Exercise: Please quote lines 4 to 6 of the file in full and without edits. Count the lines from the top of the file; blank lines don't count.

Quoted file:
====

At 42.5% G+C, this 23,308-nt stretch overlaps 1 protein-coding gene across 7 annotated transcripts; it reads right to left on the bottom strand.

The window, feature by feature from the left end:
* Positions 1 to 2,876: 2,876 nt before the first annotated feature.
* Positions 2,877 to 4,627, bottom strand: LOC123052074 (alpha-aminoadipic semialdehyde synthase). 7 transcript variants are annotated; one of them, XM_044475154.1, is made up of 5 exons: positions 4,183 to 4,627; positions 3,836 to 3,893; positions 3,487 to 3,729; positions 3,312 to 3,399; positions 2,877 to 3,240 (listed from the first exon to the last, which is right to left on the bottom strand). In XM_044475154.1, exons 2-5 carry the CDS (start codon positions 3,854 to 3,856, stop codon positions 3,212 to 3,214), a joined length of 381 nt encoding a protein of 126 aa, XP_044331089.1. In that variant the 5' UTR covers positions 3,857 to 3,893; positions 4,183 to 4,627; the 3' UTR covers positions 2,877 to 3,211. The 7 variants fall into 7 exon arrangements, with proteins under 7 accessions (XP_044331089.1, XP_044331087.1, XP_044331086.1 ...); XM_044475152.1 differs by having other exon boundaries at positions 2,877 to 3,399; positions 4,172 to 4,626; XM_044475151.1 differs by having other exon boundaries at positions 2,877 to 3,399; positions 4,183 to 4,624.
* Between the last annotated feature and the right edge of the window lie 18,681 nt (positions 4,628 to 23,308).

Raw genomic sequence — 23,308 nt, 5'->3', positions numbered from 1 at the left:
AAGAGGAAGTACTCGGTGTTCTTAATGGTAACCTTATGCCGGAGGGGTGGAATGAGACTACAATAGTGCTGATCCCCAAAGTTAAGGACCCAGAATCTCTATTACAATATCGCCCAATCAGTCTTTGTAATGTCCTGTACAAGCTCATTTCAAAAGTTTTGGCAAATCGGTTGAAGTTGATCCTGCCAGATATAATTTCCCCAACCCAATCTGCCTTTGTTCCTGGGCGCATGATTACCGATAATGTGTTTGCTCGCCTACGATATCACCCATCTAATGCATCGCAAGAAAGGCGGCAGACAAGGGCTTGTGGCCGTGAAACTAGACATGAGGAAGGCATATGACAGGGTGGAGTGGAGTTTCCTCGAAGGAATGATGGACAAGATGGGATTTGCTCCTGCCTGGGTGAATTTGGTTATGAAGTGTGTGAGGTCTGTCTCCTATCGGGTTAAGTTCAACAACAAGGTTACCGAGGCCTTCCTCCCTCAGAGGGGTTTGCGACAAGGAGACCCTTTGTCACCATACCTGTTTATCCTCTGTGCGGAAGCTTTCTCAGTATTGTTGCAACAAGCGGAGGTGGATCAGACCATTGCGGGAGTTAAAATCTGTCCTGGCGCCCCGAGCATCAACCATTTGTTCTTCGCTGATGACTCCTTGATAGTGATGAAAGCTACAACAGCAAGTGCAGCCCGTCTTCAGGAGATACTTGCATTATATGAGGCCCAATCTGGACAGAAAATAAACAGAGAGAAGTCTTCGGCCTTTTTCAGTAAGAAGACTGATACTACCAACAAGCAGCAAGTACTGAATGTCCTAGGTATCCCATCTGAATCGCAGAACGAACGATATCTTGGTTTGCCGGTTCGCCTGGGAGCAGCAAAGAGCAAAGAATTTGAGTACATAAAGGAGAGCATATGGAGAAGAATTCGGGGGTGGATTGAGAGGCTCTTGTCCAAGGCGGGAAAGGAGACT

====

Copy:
* Positions 2,877 to 4,627, bottom strand: LOC123052074 (alpha-aminoadipic semialdehyde synthase). 7 transcript variants are annotated; one of them, XM_044475154.1, is made up of 5 exons: positions 4,183 to 4,627; positions 3,836 to 3,893; positions 3,487 to 3,729; positions 3,312 to 3,399; positions 2,877 to 3,240 (listed from the first exon to the last, which is right to left on the bottom strand). In XM_044475154.1, exons 2-5 carry the CDS (start codon positions 3,854 to 3,856, stop codon positions 3,212 to 3,214), a joined length of 381 nt encoding a protein of 126 aa, XP_044331089.1. In that variant the 5' UTR covers positions 3,857 to 3,893; positions 4,183 to 4,627; the 3' UTR covers positions 2,877 to 3,211. The 7 variants fall into 7 exon arrangements, with proteins under 7 accessions (XP_044331089.1, XP_044331087.1, XP_044331086.1 ...); XM_044475152.1 differs by having other exon boundaries at positions 2,877 to 3,399; positions 4,172 to 4,626; XM_044475151.1 differs by having other exon boundaries at positions 2,877 to 3,399; positions 4,183 to 4,624.
* Between the last annotated feature and the right edge of the window lie 18,681 nt (positions 4,628 to 23,308).

Raw genomic sequence — 23,308 nt, 5'->3', positions numbered from 1 at the left: